14Then God said: Let there be lights in the dome of the sky, to separate day from night. Let them mark the seasons, the days and the years,#Jb 26:10; Ps 19:2–3; Bar 3:33. 15and serve as lights in the dome of the sky, to illuminate the earth. And so it happened: 16God made the two great lights, the greater one to govern the day, and the lesser one to govern the night, and the stars.#Dt 4:19; Ps 136:7–9; Wis 13:2–4; Jer 31:35. 17God set them in the dome of the sky, to illuminate the earth, 18to govern the day and the night, and to separate the light from the darkness. God saw that it was good. 19Evening came, and morning followed—the fourth day.
20#Jb 12:7–10. Then God said: Let the water teem with an abundance of living creatures, and on the earth let birds fly beneath the dome of the sky. 21God created the great sea monsters and all kinds of crawling living creatures with which the water teems, and all kinds of winged birds. God saw that it was good, 22and God blessed them, saying: Be fertile, multiply, and fill the water of the seas; and let the birds multiply on the earth.#Gn 8:17. 23Evening came, and morning followed—the fifth day.
24#Sir 16:27–28. Then God said: Let the earth bring forth every kind of living creature: tame animals, crawling things, and every kind of wild animal. And so it happened: 25God made every kind of wild animal, every kind of tame animal, and every kind of thing that crawls on the ground. God saw that it was good. 26#Gn 5:1, 3; 9:6; Ps 8:5–6; Wis 2:23; 10:2; Sir 17:1, 3–4; Mt 19:4; Mk 10:6; Jas 3:7; Eph 4:24; Col 3:10. Then God said: Let us make#Let us make: in the ancient Near East, and sometimes in the Bible, God was imagined as presiding over an assembly of heavenly beings who deliberated and decided about matters on earth (1 Kgs 22:19–22; Is 6:8; Ps 29:1–2; 82; 89:6–7; Jb 1:6; 2:1; 38:7). This scene accounts for the plural form here and in Gn 11:7 (“Let us go down…”). Israel’s God was always considered “Most High” over the heavenly beings. Human beings: Hebrew ’ādām is here the generic term for humankind; in the first five chapters of Genesis it is the proper name Adam only at 4:25 and 5:1–5. In our image, after our likeness: “image” and “likeness” (virtually synonyms) express the worth of human beings who have value in themselves (human blood may not be shed in 9:6 because of this image of God) and in their task, dominion (1:28), which promotes the rule of God over the universe. human beings in our image, after our likeness. Let them have dominion over the fish of the sea, the birds of the air, the tame animals, all the wild animals, and all the creatures that crawl on the earth.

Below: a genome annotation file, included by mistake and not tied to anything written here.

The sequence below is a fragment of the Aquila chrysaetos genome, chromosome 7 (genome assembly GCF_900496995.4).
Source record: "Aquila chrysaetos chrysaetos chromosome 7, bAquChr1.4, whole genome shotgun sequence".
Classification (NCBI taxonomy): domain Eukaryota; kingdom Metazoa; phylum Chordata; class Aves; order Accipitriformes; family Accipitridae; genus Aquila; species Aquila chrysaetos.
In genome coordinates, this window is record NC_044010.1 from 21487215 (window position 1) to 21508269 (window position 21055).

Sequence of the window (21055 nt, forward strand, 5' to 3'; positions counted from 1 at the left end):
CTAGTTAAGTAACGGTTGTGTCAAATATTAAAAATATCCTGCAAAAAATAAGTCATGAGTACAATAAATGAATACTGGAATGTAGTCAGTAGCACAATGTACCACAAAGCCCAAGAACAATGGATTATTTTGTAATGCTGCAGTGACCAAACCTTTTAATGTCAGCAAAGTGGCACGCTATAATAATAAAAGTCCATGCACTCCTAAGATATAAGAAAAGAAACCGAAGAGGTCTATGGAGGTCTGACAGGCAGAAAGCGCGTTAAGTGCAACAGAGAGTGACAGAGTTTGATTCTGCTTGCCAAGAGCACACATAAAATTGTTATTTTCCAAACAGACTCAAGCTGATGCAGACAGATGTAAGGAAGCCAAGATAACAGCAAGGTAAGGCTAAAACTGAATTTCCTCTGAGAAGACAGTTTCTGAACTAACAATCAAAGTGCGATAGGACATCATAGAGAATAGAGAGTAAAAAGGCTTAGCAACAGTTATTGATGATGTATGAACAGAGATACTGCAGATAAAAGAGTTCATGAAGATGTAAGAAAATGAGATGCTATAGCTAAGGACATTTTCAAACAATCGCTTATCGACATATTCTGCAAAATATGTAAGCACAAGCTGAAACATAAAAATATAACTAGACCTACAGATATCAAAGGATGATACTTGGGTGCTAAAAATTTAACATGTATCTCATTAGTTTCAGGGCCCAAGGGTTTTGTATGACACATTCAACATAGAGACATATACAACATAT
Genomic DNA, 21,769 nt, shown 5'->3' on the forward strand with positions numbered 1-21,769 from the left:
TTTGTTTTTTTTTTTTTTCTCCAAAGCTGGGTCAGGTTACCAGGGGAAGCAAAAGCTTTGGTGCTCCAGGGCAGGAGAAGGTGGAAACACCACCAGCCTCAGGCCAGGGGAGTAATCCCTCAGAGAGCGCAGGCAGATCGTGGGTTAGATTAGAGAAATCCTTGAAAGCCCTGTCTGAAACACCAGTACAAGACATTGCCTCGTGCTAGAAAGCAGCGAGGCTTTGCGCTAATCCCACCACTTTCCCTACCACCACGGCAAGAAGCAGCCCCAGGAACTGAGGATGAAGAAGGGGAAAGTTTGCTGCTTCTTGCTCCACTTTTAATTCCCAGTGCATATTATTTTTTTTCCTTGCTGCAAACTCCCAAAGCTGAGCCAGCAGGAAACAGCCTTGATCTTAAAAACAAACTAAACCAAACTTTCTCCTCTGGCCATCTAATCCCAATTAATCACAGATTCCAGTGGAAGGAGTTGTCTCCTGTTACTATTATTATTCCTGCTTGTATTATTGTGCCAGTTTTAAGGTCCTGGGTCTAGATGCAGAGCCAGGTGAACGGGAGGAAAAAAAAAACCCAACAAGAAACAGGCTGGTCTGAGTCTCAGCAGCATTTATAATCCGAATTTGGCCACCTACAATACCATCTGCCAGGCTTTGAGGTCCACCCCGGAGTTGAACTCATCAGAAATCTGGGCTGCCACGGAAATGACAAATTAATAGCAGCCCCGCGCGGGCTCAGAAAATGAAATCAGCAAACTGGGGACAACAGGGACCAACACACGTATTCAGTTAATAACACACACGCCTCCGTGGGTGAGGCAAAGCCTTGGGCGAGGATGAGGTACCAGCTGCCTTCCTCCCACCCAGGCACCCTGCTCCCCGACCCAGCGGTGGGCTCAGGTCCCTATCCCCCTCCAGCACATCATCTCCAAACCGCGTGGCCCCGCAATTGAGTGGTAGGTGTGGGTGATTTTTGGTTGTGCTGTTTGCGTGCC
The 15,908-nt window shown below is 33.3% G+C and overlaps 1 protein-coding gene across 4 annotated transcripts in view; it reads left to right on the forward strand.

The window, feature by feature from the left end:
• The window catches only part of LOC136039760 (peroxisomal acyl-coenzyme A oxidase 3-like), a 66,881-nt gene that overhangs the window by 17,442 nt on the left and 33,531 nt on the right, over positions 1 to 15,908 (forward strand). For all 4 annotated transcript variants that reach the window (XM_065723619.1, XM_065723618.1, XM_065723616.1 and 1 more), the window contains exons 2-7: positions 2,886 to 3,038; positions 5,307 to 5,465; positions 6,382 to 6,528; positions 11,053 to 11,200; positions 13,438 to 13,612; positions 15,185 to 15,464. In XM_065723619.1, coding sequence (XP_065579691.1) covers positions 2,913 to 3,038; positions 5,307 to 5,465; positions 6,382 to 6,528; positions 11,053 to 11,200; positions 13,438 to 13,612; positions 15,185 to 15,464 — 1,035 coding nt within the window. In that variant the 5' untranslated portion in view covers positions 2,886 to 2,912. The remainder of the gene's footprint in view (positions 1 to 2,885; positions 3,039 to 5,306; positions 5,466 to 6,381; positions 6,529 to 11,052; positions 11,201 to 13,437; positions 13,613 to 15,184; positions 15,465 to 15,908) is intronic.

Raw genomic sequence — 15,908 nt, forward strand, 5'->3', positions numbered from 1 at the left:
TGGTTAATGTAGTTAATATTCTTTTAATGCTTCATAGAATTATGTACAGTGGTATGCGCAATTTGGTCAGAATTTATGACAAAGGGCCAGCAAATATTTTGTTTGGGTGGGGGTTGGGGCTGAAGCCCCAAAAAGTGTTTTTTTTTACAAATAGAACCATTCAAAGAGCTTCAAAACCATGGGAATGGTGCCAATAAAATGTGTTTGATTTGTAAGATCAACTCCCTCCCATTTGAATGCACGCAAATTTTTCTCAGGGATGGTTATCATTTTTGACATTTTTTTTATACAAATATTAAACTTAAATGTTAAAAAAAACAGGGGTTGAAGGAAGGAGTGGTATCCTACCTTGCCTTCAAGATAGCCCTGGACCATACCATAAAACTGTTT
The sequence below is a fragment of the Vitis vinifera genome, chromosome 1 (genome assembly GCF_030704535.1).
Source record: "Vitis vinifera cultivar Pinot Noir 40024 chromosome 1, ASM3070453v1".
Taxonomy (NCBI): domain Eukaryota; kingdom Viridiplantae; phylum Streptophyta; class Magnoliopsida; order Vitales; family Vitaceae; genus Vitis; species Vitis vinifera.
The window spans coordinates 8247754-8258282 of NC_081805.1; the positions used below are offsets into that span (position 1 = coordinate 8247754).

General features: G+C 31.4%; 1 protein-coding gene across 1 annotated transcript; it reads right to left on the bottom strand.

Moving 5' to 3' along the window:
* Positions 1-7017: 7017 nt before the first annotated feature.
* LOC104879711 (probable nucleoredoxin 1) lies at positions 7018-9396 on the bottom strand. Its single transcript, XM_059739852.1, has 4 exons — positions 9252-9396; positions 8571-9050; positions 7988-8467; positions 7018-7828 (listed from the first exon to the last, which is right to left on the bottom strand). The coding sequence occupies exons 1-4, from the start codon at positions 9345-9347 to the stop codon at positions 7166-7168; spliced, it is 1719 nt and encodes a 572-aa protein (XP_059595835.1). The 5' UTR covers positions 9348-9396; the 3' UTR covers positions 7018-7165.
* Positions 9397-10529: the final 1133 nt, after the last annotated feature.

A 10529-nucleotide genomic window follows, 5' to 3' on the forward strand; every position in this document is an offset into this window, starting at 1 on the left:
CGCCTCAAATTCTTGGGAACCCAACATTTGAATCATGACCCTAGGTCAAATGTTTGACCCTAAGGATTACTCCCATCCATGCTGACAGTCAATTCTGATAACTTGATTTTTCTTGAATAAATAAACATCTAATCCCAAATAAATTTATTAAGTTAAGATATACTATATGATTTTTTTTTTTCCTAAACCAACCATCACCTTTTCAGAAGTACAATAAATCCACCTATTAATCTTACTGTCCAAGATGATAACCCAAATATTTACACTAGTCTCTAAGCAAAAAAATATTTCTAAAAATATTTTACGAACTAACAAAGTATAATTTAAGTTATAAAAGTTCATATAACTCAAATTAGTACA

27God created mankind in his image;
in the image of God he created them;
male and female#Male and female: as God provided the plants with seeds (vv. 11, 12) and commanded the animals to be fertile and multiply (v. 22), so God gives sexuality to human beings as their means to continue in existence. he created them.
28God blessed them and God said to them: Be fertile and multiply; fill the earth and subdue it.#Fill the earth and subdue it: the object of the verb “subdue” may be not the earth as such but earth as the territory each nation must take for itself (chaps. 10–11), just as Israel will later do (see Nm 32:22, 29; Jos 18:1). The two divine commands define the basic tasks of the human race—to continue in existence through generation and to take possession of one’s God-given territory. The dual command would have had special meaning when Israel was in exile and deeply anxious about whether they would continue as a nation and return to their ancient territory. Have dominion: the whole human race is made in the “image” and “likeness” of God and has “dominion.” Comparable literature of the time used these words of kings rather than of human beings in general; human beings were invariably thought of as slaves of the gods created to provide menial service for the divine world. The royal language here does not, however, give human beings unlimited power, for kings in the Bible had limited dominion and were subject to prophetic critique. Have dominion over the fish of the sea, the birds of the air, and all the living things that crawl on the earth.#Gn 8:17; 9:1; Ps 8:6–9; 115:16; Wis 9:2. 29#According to the Priestly tradition, the human race was originally intended to live on plants and fruits as were the animals (see v. 30), an arrangement that God will later change (9:3) in view of the human inclination to violence. #Gn 9:3; Ps 104:14–15. God also said: See, I give you every seed-bearing plant on all the earth and every tree that has seed-bearing fruit on it to be your food; 30and to all the wild animals, all the birds of the air, and all the living creatures that crawl on the earth, I give all the green plants for food. And so it happened. 31God looked at everything he had made, and found it very good. Evening came, and morning followed—the sixth day.#1 Tm 4:4.